Starting Nursing school with a criminal record!? - page 2
Hi, my name is Francisco Mireles and I recently decided to go to nursing school but Im scare that after 4 years of school I wont be able to get licence. I was in the military for 4 years and after I got out I had a huge problem... Read More
- 3Apr 1, '13 by grownuprosie, ASNQuote from adoRNo2015Having a criminal record does not absolutely keep you from sitting for the NCLEX or getting into nursing school. Many factors are involved. it depends on the infraction, when it happened, and what you did to change that behavior. I wrote to my BON about a charge and they literally said, "No worries ". No kidding. They included a winky face as though it was silly of me to ask in the first place. Please do not scare people!With a criminal record you will not be eligible to sit for the NCLEX anywhere in the US. Probably not even be able to even get accepted into a nursing program as it has been mentioned all school run a background check prior starting.
OP, please email your state nursing board. They cannot say a firm Yes/No often, but they can point you in the right direction. If it would make you more comfortable, send it from an anonymous email. Get informed from the source instead of random internet people.
- 1Apr 2, '13 by db2xsQuote from adoRNo2015Unless you are speaking from personal experience, adoRNo2015, I will have to argue this. Various Boards of Nursing handle each situation on a case-by-case basis. The head of the Board of Nursing came to my school to give a lecture and I asked her about my situation (misdemeanor brought down to a violation), and she told me that she knows people who have gotten licenses with a felony.With a criminal record you will not be eligible to sit for the NCLEX anywhere in the US. Probably not even be able to even get accepted into a nursing program as it has been mentioned all school run a background check prior starting.
The main issue is whether the OP can pass his background checks, as many clinical sites need these. Also, the SON may require one as well. I believe the OP should call the school administration and ask them frankly whether his situation will impede him from getting into school, and then a license in the long run.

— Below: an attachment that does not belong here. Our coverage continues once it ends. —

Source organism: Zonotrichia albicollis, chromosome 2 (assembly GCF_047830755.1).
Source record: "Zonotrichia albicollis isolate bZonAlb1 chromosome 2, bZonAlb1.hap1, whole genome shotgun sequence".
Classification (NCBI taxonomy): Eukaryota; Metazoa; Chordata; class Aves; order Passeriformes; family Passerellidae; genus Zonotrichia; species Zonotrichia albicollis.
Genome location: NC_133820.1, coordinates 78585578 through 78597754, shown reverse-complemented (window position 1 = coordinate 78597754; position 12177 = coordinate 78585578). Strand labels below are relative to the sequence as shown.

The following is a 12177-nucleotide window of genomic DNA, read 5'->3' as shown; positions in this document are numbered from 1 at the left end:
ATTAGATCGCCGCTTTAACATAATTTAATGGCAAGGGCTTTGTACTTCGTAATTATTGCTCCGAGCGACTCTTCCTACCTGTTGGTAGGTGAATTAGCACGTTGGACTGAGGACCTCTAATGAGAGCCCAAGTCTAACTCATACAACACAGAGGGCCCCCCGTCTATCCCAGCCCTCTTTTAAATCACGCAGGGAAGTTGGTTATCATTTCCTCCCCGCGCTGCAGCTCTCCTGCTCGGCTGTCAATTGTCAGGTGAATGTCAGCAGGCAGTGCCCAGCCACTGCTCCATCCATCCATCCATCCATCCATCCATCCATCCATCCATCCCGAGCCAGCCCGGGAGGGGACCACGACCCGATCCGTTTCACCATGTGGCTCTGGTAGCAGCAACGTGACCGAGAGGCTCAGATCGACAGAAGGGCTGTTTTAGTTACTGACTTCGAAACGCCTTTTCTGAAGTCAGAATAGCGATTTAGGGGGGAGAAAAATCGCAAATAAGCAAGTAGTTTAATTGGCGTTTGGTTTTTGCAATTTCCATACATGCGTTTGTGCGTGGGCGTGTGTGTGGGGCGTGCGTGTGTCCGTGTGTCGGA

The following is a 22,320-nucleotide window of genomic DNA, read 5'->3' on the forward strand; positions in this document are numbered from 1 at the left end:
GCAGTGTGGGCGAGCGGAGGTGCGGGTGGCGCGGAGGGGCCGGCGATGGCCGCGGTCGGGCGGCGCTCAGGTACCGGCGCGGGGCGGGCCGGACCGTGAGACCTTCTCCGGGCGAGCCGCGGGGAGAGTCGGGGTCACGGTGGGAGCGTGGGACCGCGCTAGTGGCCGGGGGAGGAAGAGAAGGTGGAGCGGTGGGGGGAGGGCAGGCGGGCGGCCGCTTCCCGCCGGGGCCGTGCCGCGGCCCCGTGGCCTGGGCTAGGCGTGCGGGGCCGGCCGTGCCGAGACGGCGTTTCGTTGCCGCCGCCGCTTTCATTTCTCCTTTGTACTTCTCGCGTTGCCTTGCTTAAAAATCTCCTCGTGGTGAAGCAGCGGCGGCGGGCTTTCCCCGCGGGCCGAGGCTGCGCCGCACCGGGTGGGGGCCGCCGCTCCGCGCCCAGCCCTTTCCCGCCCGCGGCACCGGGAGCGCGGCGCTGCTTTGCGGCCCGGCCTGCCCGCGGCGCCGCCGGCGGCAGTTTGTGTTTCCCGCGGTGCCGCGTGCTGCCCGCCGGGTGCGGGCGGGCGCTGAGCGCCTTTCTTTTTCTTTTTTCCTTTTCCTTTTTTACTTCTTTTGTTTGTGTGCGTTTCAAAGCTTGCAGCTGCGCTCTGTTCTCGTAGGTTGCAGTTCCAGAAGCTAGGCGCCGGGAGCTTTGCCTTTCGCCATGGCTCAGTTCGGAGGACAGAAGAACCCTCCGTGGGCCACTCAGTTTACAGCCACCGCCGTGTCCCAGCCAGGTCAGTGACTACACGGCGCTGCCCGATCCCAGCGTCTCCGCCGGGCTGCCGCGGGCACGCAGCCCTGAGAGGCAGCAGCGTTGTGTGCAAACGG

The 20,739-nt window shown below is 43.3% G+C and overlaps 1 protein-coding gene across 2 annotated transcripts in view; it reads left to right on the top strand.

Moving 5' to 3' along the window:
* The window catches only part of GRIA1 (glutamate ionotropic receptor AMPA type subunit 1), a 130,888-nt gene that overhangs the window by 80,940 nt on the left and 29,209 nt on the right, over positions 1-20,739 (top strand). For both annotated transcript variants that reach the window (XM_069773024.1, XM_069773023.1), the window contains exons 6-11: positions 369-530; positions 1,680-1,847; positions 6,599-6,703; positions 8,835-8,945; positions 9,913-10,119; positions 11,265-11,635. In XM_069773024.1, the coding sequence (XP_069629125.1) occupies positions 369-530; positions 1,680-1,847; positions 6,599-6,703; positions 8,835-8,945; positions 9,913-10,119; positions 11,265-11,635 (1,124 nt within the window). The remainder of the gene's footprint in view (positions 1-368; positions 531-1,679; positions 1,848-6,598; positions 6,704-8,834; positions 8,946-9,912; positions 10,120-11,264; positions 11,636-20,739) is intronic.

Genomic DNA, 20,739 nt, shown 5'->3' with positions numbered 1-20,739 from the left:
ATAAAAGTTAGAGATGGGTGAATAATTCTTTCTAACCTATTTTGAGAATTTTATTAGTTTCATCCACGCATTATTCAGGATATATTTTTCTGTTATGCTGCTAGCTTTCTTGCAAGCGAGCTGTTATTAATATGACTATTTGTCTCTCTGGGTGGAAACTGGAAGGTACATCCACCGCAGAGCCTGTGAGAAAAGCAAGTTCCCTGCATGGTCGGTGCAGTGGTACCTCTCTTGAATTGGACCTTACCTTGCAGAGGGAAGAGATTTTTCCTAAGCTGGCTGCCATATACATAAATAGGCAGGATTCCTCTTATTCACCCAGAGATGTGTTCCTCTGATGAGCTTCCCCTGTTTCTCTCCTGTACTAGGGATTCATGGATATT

- 0Apr 2, '13 by adoRNo2b2015I do not speak from personal experience since I have no criminal history. I had classmates when I took my CNA program who were not able to get a job after because of background check. Also for clinicals most hospitals require a negative history. The schools determine who gets in depending on the case. Now in NS at our main orientation it was mentioned that with a negative history the NCLEX can't be taken. From what I have read, most BON's require that the background check is satisfactory passed for licensure purposes. I did not mean to offend anyone with my comment. Not all knowledge comes from personal experience but from seeing what happens around us.
- 0Apr 2, '13 by Fireman767From what my program director says, it varies on the offense as well as time of the event. For the OP, it sounds like a DUI charge and what may be obstructing justice or something serious along those lines. I don't mean to be a downer, but those would probably be at the top of the list of what may not pass by the BON. I would absolutely recommend the OP call the BON and check to see if that can still get him a license, and I hope it does. However, from the employers side, an obstructing justice or interfering with police is a red flag an may cause them to have issues. Also, if these offenses are within 5 years from now it may make it tougher.